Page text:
Economist: OK Energy Industry ‘Must Confront Reality’
July Energy Index shows state’s largest industry still
fighting to recover
The Oklahoma Energy Index contracted again last month as employment and rig activity continue to fall. Payroll employment of exploration and production companies fell to just over 34,000 jobs, a level of employment last seen in 2005. At the same time, Oklahoma averaged only 10 active rigs in any given week as new drilling has all but stopped in the state.
“To put this in context, the last two bust cycles saw a 2009 low in rig activity of 75 and a 2016 low of 57 rigs,” said Dr. Russell Evans, Executive Director of the Steven C. Agee Economic Research and Policy Institute at Oklahoma City University. “The abrupt stop in activity is without precedent in recent price cycles.”
“We remained concerned that markets are expecting too much from the nascent economic recovery. There seems to be a broad and false sense of security that, having moved from a largely closed, shelter-in-place economy to more open economic activity that the worst is behind us. This is not the case,” asserted Evans. “The effects of the pandemic coupled with the economic repercussions of early and aggressive health policy will move the U.S. economy into a lengthy recession.”
The Petroleum Alliance of Oklahoma President Brook A. Simmons said, “We’ve not been Pollyannish about the challenges our industry faces. While we have recently seen product demand increases and perhaps the floor with regard to rig activity, we’ve known reality was not indicative of a v-shaped recovery. Oklahoma still must confront the reality of the looming economic recession. When global markets do find balance, the first barrels of production added back to the market are likely to come first from abroad and then from the U.S. Permian Basin. It may take a significant increase in net demand for crude products to move prices back to a range that supports robust Oklahoma oilfield activity.”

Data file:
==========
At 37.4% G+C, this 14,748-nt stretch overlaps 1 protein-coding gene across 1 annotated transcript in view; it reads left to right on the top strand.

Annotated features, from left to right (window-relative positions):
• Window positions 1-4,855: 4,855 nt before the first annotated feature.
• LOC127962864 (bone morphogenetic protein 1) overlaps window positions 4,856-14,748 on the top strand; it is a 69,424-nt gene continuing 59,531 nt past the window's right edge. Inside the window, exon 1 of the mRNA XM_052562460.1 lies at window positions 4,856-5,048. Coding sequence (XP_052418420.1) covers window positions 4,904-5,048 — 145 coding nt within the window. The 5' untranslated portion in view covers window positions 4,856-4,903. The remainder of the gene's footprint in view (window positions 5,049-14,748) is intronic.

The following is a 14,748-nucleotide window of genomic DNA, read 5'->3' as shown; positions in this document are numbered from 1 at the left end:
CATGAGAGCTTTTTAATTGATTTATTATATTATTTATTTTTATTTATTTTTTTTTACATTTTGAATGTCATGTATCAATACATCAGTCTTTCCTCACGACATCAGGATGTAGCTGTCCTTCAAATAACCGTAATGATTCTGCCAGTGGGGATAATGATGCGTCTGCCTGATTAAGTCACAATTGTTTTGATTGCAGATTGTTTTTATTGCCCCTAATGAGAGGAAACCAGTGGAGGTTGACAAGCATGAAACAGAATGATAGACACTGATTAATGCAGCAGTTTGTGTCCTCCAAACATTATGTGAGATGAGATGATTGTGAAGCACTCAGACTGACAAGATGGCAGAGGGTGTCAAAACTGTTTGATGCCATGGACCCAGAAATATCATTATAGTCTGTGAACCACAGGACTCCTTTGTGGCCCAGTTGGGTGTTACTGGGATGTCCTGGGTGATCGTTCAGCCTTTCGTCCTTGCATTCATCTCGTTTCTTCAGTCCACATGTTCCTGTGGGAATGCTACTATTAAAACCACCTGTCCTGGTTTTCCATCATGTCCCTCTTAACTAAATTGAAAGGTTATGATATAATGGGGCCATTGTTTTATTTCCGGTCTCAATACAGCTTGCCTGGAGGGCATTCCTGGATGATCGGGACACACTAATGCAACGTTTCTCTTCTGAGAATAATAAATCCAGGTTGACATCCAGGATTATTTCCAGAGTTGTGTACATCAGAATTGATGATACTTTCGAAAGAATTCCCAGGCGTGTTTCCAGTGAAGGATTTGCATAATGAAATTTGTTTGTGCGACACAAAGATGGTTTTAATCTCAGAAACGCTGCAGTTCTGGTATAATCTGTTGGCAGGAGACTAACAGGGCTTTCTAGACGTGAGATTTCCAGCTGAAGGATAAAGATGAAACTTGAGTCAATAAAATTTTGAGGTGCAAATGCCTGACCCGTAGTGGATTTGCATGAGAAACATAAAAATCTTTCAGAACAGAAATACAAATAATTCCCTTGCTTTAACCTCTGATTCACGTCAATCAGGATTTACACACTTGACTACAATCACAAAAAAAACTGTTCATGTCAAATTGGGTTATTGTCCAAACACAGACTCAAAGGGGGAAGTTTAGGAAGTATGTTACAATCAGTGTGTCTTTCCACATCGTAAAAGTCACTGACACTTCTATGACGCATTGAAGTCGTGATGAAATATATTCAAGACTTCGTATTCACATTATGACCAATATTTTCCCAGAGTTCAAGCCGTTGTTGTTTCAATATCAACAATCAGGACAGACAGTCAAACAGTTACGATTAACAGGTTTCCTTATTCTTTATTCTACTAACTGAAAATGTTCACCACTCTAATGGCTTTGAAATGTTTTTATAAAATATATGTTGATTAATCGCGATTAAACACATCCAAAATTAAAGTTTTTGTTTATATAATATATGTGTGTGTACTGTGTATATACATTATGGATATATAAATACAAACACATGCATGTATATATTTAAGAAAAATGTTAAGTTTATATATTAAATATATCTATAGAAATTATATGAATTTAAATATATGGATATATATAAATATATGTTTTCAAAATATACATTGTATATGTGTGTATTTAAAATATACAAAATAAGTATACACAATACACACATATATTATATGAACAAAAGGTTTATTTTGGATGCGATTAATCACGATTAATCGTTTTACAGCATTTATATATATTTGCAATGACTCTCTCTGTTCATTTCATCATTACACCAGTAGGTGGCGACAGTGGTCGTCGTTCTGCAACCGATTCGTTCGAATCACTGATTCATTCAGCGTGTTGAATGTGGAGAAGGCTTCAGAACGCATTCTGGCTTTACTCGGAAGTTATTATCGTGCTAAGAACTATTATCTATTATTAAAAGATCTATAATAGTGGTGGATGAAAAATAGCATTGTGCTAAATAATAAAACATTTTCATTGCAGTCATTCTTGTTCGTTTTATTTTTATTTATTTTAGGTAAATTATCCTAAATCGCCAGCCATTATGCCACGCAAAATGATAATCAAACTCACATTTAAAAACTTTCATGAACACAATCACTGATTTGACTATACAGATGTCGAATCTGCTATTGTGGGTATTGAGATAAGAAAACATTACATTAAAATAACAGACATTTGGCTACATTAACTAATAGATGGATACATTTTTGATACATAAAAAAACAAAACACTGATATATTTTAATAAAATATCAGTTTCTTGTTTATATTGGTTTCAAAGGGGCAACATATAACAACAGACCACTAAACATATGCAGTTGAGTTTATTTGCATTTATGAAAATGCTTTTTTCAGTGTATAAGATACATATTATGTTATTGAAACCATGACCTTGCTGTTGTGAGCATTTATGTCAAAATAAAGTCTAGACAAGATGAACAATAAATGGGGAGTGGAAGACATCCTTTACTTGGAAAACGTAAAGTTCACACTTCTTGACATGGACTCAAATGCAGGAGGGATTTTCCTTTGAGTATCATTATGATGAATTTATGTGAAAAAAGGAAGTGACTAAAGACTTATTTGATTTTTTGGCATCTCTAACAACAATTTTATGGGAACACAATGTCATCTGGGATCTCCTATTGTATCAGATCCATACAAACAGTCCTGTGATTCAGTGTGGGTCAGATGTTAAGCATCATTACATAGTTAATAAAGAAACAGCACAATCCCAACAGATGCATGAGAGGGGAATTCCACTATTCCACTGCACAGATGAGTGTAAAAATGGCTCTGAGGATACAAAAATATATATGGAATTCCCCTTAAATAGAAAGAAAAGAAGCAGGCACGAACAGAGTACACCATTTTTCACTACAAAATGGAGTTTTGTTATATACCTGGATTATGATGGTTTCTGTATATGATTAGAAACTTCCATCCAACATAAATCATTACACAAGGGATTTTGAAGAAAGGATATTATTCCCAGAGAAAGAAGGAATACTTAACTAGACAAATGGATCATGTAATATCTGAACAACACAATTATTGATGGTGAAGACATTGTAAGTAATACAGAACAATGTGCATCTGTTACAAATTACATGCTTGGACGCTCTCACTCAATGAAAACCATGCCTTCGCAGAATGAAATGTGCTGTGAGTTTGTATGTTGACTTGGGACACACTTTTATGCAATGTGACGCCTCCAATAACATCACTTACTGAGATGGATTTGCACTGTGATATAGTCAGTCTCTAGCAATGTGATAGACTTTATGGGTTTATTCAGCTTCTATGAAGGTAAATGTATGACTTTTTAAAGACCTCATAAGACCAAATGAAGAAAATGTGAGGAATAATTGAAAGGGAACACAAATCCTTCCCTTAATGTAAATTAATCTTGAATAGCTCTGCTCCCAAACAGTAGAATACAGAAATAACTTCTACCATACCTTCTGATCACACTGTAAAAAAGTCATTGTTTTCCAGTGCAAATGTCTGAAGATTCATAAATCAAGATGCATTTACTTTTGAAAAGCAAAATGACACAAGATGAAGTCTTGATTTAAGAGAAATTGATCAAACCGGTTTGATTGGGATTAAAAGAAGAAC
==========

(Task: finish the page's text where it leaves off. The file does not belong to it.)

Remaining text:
Table 2 (below) summarizes the depths of the current oil bust. Both oil and natural gas spot prices as well as both production and support employment are down at least 30% from a year ago.
“During the recovery from the 2015-2016 bust we noted that production employment would not return to the 2014 high of 65,000 jobs,” said Crystal Laux, south regional manager with BITCO. “Indeed, production employment managed to move back to 54,000 jobs in 2018 before moving back into a contractionary phase of the cycle.
“Production employment now stands at 34,000 jobs and seems unlikely to return even to 2018 levels. In the years ahead we may find that each ensuing recovery, while welcomed for the economic relief that it brings, is insufficient to fully replace the activity lost in the preceding bust,” concluded Laux.
The Oklahoma Energy Index is a comprehensive measure of the state’s oil and natural gas production economy established to track industry growth rates and cycles in one of the country’s most active and vibrant energy-producing states. The current index is a joint project of BITCO, The Petroleum Alliance of Oklahoma, and the Steve C. Agee Economic Research and Policy Institute.